The Supreme Court's decision in Rawlings v. Kentucky, 448 U.S. 98, 100 S.Ct. 2556, 65 L.Ed.2d 633 (1980), cited by the government, is not to the contrary. The Court in Rawlings held that the petitioner, having placed a large quantity of drugs in the purse of a recent acquaintance just prior to the arrival of the police, had no standing to challenge a subsequent warrantless search of the bag. The essence of the decision was that Rawlings acquired no expectation of privacy in another person's handbag by the mere act of depositing drugs therein. Rawlings analysis is appropriate when the inquiry focuses not on the legality or illegality of a police search, but on who is properly to be regarded as its target. Along with United States v. Salvucci, 448 U.S. 83, 100 S.Ct. 2547, 65 L.Ed.2d 619 (1980), decided on the same day, Rawlings established that a criminal defendant may not seek the suppression of incriminating evidence on the ground that someone else's fourth amendment rights were violated. The obvious distinction here is that the bag searched by the officer belonged to Most himself, not to the store clerks; any intrusion that occurred was plainly suffered by the defendant.


Rawlings did not establish any general rule that an individual forfeits his reasonable expectation of privacy in his belongings simply by entrusting them to the care of another. Neither Rawlings itself nor any subsequent decision of the Court has suggested that so broad a reading is appropriate. The Court's decision in Jacobsen, reaffirming the principle that an individual retains a legitimate expectation of privacy in letters and packages in transit, plainly rules out such an interpretation.14


The defendant's expectation that the contents of his bag would remain private seems eminently reasonable in this setting. The store required, as a strict policy, that customers must check their bags with the cashier before beginning to shop. See Tr. 56. Moreover, it was not unusual for customers to leave their bags in the clerks' hands even after completing their shopping. One cashier testified that "[a] lot of people does that when they buy groceries, because most of them don't have a ride. And they ask us to watch it while they go catch a cab." Tr. 83. When supervision of customers' bags is part of a store's daily routine, it seems reasonable to expect that the supervision will be conscientious and professional. And when a person is required to surrender his bags as a condition for entry, he is surely entitled to presume that the store's employees will not take advantage of the requirement in order to gain access to his possessions.15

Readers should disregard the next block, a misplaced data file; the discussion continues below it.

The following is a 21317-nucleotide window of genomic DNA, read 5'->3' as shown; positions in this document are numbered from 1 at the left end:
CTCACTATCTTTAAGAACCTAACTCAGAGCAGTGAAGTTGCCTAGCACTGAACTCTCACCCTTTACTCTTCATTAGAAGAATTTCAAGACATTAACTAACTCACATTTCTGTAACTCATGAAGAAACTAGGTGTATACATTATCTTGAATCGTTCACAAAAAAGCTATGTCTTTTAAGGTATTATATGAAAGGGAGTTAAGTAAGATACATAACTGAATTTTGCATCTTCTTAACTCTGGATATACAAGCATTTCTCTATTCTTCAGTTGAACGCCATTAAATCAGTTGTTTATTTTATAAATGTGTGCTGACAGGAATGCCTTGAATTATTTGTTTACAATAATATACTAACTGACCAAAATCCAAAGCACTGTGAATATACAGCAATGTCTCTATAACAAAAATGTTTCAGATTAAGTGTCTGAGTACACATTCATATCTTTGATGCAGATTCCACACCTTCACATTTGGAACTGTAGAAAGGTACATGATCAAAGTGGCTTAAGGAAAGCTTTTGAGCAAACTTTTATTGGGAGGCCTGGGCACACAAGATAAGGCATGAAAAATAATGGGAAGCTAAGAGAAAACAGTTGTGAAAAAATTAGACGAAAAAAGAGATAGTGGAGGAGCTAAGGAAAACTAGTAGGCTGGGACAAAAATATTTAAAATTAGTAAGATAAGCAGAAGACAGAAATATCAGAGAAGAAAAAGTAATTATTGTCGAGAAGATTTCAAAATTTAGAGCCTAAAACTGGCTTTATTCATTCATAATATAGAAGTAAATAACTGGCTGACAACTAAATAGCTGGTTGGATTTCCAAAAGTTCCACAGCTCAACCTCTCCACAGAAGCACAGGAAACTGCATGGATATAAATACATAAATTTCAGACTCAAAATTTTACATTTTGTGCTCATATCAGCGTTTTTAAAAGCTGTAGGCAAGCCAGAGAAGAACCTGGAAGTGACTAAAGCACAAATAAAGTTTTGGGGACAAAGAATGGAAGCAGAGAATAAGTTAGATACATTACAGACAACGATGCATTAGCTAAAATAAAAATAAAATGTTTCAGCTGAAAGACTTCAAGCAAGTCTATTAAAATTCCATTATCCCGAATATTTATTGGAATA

3. Consent


It is settled law that the fourth amendment does not require a warrant for a search performed with the consent of the person who is its object. See, e.g., Schneckloth v. Bustamonte, 412 U.S. 218, 222, 93 S.Ct. 2041, 2045, 36 L.Ed.2d 854 (1973). The government appears to invoke this exception to the warrant requirement, arguing that the search occurred "only after discussions with the store manager and the cashiers, and with their cooperation and implied consent." Brief for United States at 13. Sgt. Simms' testimony, however, gives no indication that the permission of store personnel was either requested or received.16 The government's inference of "implied consent" appears to rest upon the fact that store employees did not impede the officer's search of the bag. It is clear, however, that for constitutional purposes nonresistance may not be equated with consent.17


Moreover, prior decisions of this circuit furnish no support for the government's theory that the store employees could give a legally valid consent to a search of defendant's bag. This court has recognized that under some circumstances one person may consent to a police search of jointly-owned property. In all our decisions in this area, however, third-party consent has been premised on some form of common ownership or control. See, e.g., Fludd v. United States Secret Service, 771 F.2d 549, 553 (D.C.Cir.1985); Donovan v. A.A. Beiro Construction Co., Inc., 746 F.2d 894, 898-902 (D.C.Cir.1984). Although this court has not expressly rejected the concept of bailee consent, that concept finds no support in circuit precedent. Our decisions in this area have their roots in the Supreme Court's decision in United States v. Matlock, 415 U.S. 164, 94 S.Ct. 988, 39 L.Ed.2d 242 (1974). The Court there noted that